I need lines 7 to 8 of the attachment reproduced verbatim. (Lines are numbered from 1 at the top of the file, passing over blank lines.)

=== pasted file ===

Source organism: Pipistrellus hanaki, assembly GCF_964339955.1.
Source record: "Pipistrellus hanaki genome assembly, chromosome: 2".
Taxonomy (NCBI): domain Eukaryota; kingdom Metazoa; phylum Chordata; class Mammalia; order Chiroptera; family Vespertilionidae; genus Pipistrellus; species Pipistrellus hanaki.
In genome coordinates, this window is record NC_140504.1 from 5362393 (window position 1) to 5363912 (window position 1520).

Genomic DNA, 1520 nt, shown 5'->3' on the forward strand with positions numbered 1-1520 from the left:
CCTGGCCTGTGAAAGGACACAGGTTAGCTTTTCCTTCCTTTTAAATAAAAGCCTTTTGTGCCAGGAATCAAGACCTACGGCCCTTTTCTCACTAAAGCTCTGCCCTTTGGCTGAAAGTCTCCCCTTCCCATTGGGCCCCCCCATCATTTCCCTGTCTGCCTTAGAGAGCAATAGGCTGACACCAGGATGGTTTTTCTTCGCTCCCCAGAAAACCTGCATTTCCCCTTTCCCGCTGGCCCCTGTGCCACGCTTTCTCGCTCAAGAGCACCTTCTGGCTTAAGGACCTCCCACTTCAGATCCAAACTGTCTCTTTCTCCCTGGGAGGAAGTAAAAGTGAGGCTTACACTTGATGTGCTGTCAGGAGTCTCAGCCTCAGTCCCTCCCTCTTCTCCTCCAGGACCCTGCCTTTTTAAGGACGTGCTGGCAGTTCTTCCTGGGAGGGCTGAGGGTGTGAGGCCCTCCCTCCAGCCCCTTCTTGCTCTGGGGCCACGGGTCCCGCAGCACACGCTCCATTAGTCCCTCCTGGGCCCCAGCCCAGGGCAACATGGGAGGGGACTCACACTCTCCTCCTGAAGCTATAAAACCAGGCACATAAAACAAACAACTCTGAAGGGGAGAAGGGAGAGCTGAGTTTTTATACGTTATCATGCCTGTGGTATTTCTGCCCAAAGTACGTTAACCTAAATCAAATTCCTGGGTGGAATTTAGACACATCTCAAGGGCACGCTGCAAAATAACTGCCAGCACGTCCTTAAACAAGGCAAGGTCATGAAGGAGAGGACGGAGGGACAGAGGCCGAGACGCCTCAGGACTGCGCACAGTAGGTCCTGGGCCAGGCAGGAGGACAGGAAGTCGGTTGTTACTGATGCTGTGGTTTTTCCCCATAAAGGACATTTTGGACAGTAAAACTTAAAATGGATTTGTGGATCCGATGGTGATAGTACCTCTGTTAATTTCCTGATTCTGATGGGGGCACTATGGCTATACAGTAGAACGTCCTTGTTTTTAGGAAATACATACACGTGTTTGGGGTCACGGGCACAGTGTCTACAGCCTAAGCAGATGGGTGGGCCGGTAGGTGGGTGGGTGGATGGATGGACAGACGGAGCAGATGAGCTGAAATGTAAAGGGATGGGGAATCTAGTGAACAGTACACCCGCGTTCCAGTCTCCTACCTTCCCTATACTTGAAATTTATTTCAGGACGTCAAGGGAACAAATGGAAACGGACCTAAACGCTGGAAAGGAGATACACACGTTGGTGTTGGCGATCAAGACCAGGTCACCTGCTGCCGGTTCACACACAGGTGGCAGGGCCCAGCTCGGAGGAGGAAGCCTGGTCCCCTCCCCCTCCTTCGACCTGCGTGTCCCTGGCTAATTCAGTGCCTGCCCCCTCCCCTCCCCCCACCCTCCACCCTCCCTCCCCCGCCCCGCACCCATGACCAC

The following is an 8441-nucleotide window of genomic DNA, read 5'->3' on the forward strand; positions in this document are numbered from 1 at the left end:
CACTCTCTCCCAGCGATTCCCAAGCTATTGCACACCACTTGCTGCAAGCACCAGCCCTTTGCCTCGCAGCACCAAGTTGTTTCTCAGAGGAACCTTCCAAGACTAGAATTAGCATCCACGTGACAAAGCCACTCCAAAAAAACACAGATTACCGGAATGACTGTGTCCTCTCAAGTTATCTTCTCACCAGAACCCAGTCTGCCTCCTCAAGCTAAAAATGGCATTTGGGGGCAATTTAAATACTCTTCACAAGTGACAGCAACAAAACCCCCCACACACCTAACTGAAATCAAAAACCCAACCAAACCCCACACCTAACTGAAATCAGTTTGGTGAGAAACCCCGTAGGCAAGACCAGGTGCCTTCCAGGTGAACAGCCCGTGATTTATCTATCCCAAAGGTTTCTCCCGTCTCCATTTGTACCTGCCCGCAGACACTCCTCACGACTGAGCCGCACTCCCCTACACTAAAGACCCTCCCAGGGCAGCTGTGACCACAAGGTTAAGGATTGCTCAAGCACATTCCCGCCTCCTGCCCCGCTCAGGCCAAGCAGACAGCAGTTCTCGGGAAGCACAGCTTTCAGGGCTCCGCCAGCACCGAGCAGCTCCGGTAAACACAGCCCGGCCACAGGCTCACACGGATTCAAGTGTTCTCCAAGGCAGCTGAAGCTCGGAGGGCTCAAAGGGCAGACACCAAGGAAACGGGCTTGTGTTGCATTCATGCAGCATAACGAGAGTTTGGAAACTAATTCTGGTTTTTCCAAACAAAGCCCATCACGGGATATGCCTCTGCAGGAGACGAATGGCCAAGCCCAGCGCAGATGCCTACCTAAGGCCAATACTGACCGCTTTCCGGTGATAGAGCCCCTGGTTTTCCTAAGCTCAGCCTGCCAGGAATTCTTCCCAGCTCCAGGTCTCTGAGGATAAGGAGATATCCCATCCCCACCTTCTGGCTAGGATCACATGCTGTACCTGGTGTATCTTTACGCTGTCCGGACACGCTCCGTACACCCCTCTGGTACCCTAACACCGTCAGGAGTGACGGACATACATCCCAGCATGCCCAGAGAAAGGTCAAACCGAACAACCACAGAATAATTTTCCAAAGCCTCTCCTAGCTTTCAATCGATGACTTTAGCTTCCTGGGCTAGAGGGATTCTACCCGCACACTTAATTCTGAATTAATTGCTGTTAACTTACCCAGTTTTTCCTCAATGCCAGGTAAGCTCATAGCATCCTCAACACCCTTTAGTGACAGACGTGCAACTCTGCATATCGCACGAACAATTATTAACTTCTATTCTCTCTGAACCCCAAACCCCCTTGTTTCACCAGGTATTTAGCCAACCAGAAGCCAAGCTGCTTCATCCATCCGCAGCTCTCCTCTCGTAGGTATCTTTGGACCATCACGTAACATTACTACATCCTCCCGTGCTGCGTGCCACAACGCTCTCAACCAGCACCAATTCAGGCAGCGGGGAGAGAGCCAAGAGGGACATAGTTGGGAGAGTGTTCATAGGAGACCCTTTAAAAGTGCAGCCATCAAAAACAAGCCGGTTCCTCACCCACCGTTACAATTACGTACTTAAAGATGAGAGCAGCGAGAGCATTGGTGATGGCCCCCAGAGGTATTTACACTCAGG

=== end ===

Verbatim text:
The following is an 8441-nucleotide window of genomic DNA, read 5'->3' on the forward strand; positions in this document are numbered from 1 at the left end:
CACTCTCTCCCAGCGATTCCCAAGCTATTGCACACCACTTGCTGCAAGCACCAGCCCTTTGCCTCGCAGCACCAAGTTGTTTCTCAGAGGAACCTTCCAAGACTAGAATTAGCATCCACGTGACAAAGCCACTCCAAAAAAACACAGATTACCGGAATGACTGTGTCCTCTCAAGTTATCTTCTCACCAGAACCCAGTCTGCCTCCTCAAGCTAAAAATGGCATTTGGGGGCAATTTAAATACTCTTCACAAGTGACAGCAACAAAACCCCCCACACACCTAACTGAAATCAAAAACCCAACCAAACCCCACACCTAACTGAAATCAGTTTGGTGAGAAACCCCGTAGGCAAGACCAGGTGCCTTCCAGGTGAACAGCCCGTGATTTATCTATCCCAAAGGTTTCTCCCGTCTCCATTTGTACCTGCCCGCAGACACTCCTCACGACTGAGCCGCACTCCCCTACACTAAAGACCCTCCCAGGGCAGCTGTGACCACAAGGTTAAGGATTGCTCAAGCACATTCCCGCCTCCTGCCCCGCTCAGGCCAAGCAGACAGCAGTTCTCGGGAAGCACAGCTTTCAGGGCTCCGCCAGCACCGAGCAGCTCCGGTAAACACAGCCCGGCCACAGGCTCACACGGATTCAAGTGTTCTCCAAGGCAGCTGAAGCTCGGAGGGCTCAAAGGGCAGACACCAAGGAAACGGGCTTGTGTTGCATTCATGCAGCATAACGAGAGTTTGGAAACTAATTCTGGTTTTTCCAAACAAAGCCCATCACGGGATATGCCTCTGCAGGAGACGAATGGCCAAGCCCAGCGCAGATGCCTACCTAAGGCCAATACTGACCGCTTTCCGGTGATAGAGCCCCTGGTTTTCCTAAGCTCAGCCTGCCAGGAATTCTTCCCAGCTCCAGGTCTCTGAGGATAAGGAGATATCCCATCCCCACCTTCTGGCTAGGATCACATGCTGTACCTGGTGTATCTTTACGCTGTCCGGACACGCTCCGTACACCCCTCTGGTACCCTAACACCGTCAGGAGTGACGGACATACATCCCAGCATGCCCAGAGAAAGGTCAAACCGAACAACCACAGAATAATTTTCCAAAGCCTCTCCTAGCTTTCAATCGATGACTTTAGCTTCCTGGGCTAGAGGGATTCTACCCGCACACTTAATTCTGAATTAATTGCTGTTAACTTACCCAGTTTTTCCTCAATGCCAGGTAAGCTCATAGCATCCTCAACACCCTTTAGTGACAGACGTGCAACTCTGCATATCGCACGAACAATTATTAACTTCTATTCTCTCTGAACCCCAAACCCCCTTGTTTCACCAGGTATTTAGCCAACCAGAAGCCAAGCTGCTTCATCCATCCGCAGCTCTCCTCTCGTAGGTATCTTTGGACCATCACGTAACATTACTACATCCTCCCGTGCTGCGTGCCACAACGCTCTCAACCAGCACCAATTCAGGCAGCGGGGAGAGAGCCAAGAGGGACATAGTTGGGAGAGTGTTCATAGGAGACCCTTTAAAAGTGCAGCCATCAAAAACAAGCCGGTTCCTCACCCACCGTTACAATTACGTACTTAAAGATGAGAGCAGCGAGAGCATTGGTGATGGCCCCCAGAGGTATTTACACTCAGG